The Division on Confederate Statues Continues…

With the recent uprising in protests and riots, this year we have seen dozens of National Confederate monuments forcibly removed as people stand out against these symbols of division. This isn’t the first year that Confederate statues have been removed by the outraged American people. In 2020 alone, we have seen 52 Confederate statues removed. With over 100 statues having been removed prior to 2020, it is easy to think that we are well on our way to seeing these reminders removed from public view and the division around their existence put to rest. The opinion about these historical art pieces is just as divided as every other political subject. Many people are ready to see the past sins of America no longer glorified by these metal portraits of leaders that stood against the equality of all Americans. Others feel strongly that demolishing these monuments destroys a piece of artistic culture and history giving way to generations of the future forgetting the past. 

Despite the growing number of toppled and destroyed statues in 2020, we haven’t exceeded the most statues removed in one year yet. The Charlottesville church shooting by a white supremacist in 2017 holds the record for statues removed at 55. A study posted recently to BeenVerified shows that the vast majority of Confederate statues still stand. A mind blowing 1,700 statues across the United States still represent a past message of degradation and hopelessness. Where are these statues located? Virginia and Texas top the list for having more statues at more than 400 combined, while other states like Florida come in 3rd, and the rest of the states with less than 50 statues each.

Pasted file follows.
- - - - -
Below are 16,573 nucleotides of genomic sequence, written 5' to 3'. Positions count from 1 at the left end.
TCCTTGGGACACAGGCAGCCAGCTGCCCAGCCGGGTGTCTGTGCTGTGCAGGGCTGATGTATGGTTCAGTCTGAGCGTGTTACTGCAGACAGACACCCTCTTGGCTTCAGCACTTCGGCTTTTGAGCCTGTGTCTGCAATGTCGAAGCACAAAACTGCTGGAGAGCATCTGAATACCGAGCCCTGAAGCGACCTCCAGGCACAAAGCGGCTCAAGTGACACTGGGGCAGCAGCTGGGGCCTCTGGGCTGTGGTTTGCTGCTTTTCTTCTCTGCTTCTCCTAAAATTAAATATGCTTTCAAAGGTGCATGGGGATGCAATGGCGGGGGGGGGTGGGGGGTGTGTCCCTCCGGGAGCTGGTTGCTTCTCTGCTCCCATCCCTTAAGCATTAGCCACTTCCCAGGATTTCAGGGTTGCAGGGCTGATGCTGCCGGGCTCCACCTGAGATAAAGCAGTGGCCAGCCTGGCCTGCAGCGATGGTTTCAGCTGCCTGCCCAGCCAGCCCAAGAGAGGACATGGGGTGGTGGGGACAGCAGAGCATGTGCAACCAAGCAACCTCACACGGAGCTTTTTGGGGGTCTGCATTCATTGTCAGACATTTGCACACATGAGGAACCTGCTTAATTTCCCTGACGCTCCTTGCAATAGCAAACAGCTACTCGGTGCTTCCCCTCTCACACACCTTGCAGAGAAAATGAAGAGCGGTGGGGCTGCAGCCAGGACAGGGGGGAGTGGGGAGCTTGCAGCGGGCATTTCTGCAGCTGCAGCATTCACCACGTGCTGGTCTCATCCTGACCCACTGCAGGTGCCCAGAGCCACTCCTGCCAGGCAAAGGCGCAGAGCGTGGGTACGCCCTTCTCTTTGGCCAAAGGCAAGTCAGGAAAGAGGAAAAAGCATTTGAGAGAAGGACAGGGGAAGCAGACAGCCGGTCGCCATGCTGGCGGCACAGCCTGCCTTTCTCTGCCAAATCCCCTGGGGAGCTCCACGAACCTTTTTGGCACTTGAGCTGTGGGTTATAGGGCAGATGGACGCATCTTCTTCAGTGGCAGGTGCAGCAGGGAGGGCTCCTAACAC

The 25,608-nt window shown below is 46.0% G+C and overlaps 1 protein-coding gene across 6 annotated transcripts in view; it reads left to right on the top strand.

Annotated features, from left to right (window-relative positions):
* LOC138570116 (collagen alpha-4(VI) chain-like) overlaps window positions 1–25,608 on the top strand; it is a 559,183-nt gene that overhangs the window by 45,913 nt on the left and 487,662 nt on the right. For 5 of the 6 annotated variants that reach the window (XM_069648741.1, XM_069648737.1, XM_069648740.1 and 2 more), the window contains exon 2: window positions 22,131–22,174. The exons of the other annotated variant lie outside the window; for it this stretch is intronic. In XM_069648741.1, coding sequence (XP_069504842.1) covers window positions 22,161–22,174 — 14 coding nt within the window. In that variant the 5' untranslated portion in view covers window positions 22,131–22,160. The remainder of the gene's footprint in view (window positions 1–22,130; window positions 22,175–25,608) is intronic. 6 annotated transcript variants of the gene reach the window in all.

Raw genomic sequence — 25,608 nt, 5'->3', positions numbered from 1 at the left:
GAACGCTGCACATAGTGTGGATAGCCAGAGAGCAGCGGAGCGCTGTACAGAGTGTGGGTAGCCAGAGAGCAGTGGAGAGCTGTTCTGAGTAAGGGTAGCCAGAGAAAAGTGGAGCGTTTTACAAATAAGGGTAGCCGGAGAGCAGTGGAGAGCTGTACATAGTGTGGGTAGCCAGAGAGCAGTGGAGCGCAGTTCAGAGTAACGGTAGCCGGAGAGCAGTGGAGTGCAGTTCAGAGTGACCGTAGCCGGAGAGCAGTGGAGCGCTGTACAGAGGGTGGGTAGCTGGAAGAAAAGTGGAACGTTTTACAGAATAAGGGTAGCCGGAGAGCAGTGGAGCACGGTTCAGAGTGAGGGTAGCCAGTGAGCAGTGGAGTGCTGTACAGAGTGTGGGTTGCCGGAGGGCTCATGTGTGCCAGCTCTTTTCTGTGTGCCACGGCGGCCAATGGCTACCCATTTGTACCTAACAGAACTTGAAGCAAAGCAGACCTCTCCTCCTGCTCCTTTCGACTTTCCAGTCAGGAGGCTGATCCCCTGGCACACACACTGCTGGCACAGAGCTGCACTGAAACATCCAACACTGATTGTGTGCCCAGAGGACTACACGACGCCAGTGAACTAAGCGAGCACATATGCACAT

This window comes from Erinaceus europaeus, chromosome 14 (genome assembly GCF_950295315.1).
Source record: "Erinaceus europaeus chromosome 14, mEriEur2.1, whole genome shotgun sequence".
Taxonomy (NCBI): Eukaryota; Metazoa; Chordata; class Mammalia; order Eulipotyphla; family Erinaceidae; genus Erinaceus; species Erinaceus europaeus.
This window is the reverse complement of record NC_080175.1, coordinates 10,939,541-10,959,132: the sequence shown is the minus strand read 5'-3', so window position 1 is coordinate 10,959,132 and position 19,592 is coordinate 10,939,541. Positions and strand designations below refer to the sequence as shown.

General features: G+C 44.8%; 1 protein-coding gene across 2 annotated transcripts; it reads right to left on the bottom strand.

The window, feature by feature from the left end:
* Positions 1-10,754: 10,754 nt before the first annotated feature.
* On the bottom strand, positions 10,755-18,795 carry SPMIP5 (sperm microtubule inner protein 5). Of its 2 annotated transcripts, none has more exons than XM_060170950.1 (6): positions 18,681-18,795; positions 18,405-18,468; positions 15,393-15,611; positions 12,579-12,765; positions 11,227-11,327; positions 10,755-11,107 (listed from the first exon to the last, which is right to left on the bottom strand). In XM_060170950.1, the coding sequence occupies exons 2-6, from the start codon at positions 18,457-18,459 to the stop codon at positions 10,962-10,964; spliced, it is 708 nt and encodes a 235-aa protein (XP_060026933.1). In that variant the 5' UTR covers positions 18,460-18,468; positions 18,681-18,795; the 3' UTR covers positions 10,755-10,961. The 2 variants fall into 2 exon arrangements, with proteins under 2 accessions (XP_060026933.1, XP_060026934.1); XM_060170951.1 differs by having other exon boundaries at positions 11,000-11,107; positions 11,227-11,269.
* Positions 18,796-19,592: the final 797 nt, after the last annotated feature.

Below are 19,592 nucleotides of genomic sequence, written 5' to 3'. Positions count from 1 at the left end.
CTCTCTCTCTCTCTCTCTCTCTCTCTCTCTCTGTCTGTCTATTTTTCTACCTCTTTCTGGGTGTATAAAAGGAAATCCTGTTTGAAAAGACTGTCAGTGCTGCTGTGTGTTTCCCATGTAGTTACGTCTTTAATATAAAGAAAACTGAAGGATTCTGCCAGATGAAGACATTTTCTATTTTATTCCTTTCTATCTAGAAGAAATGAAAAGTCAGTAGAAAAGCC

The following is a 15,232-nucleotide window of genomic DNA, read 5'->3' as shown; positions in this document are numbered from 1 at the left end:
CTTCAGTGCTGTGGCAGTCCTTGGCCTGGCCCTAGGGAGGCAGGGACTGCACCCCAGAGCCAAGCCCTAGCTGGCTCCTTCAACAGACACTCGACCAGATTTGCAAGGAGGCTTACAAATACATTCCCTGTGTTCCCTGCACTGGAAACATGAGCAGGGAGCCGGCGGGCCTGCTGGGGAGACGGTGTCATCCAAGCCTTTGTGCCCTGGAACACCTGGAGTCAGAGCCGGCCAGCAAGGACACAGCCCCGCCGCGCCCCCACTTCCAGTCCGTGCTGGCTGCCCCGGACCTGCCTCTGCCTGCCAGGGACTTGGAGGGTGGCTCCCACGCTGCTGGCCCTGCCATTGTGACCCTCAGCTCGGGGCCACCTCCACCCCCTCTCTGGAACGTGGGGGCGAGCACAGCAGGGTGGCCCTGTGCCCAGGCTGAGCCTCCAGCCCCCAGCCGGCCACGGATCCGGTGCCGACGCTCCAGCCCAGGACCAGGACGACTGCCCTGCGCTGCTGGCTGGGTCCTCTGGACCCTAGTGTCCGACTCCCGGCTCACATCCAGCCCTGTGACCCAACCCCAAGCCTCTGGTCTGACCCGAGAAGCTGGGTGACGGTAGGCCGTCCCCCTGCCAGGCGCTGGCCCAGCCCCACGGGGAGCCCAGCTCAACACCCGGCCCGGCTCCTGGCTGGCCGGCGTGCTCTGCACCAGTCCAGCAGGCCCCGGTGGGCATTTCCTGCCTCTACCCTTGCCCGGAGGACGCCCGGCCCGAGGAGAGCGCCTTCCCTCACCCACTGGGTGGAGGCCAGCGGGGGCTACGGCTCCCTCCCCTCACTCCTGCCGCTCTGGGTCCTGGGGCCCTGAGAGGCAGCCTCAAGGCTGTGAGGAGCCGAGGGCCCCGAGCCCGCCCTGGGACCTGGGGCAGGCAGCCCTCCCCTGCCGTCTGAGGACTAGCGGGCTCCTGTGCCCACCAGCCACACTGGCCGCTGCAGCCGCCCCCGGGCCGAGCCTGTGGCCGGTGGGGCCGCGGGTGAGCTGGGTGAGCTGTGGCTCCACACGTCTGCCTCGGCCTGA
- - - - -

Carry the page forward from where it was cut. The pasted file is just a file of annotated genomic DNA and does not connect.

Since their creation, we have seen 190 Confederate statues removed, but with so many still standing, it begs the question as to the message America is sending to its people and the world. Do we allow these art relics that seek to celebrate a time in our past that the vast majority of American’s doe not take pride in to remain, or do we keep these artistic representations of history passed as a reminder of our country’s past mistakes? The decision is unclear, so we will continue to wait for leadership to step in with solutions on moving forward from our past to build on a future that looks equal for everyone.

*Image Credit Virginia Bridges / The Herald-Sun, via AP

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Written by Tiarra Tompkins

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